Arab Barometer’s Dr. Robbins says the future is unpredictable. He says that in the past 40 years, a large number of people have earned their way out of poverty through China’s authoritarian one-party system.

There is a demand for rapid economic development, according to him.

Favoring democracy

Most surveyed Arabs indicate a very favorable opinion of democracy overall in the 2022 Arab Barometer surveys. 

The researchers note, however, that citizens in MENA still hold onto democracy, despite growing concerns about its effectiveness. There is a substantial majority of people who still believe that democracy is the best system, despite its shortcomings. In almost all of the countries surveyed, the majority opinion also says democracy is the only viable political system.”

As a system, democracy is regarded very favorably by Arabs, but it is singled out for criticism purely based on economics. 

According to the survey’s overarching economy-related findings, it seems much more likely that they reflect the current economic mood than anything else, and similar critical, negative responses might have been expressed had the same statements/questions been asked about other forms of government (I will return to this point in a moment).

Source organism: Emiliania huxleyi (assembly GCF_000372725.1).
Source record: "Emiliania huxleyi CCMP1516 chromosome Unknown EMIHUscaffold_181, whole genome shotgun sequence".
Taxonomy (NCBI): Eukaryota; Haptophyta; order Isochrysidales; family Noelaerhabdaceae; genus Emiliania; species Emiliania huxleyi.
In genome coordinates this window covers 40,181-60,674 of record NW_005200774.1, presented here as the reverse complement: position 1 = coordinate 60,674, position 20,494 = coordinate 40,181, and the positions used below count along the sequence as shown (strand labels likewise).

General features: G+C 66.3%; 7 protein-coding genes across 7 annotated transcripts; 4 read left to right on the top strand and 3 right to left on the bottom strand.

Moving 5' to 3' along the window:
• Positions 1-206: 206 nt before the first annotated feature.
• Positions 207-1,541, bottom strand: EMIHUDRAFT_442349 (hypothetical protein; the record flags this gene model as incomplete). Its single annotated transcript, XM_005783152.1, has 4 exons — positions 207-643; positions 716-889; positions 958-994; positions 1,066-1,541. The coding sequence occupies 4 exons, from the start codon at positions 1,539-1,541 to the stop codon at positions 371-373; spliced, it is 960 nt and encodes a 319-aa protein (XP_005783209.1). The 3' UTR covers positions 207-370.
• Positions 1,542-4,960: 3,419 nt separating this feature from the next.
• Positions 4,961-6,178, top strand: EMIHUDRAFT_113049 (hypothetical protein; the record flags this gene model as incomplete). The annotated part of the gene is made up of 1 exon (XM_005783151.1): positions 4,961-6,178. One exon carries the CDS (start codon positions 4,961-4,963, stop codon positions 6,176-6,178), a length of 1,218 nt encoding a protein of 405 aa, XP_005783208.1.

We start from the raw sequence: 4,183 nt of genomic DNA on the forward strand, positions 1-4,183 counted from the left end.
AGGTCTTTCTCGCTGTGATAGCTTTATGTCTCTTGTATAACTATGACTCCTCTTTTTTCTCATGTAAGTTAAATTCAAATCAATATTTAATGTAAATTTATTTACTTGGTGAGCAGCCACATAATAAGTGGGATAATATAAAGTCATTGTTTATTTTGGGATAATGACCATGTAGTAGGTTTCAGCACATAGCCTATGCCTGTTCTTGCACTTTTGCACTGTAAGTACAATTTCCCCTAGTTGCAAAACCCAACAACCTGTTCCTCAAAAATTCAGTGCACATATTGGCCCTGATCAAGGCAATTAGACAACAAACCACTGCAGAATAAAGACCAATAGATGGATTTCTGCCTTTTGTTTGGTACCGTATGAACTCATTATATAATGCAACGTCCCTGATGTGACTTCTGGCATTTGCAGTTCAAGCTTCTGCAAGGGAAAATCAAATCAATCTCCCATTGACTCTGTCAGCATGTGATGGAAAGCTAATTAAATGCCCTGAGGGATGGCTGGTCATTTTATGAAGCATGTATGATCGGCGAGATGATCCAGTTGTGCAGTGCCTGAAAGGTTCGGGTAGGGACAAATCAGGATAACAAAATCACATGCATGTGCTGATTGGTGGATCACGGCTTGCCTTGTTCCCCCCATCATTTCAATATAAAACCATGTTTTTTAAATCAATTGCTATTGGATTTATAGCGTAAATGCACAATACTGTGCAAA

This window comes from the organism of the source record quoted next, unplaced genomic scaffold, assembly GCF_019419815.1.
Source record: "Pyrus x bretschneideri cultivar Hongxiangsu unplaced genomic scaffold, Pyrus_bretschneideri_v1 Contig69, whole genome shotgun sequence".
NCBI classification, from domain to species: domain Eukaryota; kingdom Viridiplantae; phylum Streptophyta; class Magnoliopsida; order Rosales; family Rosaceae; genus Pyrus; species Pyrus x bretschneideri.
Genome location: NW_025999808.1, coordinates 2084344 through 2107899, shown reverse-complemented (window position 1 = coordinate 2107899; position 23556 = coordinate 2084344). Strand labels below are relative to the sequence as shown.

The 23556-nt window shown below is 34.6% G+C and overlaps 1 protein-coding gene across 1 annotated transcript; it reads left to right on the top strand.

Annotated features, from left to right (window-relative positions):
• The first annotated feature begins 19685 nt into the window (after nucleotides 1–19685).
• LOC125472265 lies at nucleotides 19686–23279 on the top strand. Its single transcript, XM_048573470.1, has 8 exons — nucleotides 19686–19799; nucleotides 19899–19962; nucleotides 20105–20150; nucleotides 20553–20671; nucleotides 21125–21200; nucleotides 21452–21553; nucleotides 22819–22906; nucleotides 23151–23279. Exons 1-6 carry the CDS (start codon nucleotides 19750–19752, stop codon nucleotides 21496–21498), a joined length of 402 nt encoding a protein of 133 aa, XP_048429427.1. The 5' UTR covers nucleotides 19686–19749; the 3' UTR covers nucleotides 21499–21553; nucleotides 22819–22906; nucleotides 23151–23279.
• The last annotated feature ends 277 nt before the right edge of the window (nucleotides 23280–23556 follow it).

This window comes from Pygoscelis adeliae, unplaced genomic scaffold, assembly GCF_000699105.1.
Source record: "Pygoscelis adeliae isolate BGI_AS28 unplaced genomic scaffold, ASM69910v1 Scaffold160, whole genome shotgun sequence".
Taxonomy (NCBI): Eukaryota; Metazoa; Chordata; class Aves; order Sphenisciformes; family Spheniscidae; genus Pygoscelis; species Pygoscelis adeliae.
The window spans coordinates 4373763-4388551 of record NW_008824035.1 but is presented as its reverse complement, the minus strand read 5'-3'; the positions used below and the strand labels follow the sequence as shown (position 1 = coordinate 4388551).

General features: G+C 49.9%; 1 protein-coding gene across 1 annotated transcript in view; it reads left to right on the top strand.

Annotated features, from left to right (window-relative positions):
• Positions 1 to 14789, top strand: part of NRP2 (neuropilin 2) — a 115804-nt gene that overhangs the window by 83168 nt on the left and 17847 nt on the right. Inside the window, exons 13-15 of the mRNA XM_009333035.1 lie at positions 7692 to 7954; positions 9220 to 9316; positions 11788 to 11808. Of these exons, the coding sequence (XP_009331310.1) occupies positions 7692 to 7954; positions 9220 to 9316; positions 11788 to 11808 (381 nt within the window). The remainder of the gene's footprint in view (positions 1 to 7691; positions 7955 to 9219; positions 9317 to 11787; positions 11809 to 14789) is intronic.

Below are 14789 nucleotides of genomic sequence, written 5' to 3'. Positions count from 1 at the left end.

If you look at it from a logical and commonsense standpoint, why would non-democratic Arabs suddenly begin to have more negative perceptions of democracy’s economic capabilities in 2022, despite not having experienced democracy since the last survey? 

What would make Moroccans more negatively inclined toward democracy in 2022 compared to the year before? 

As reported by BBC, who commissioned the survey, Arab Barometer director Michael Robbins said, “Democracies are not a perfect form of government… We see people in the region going hungry, they need bread, and they are frustrated by the system.”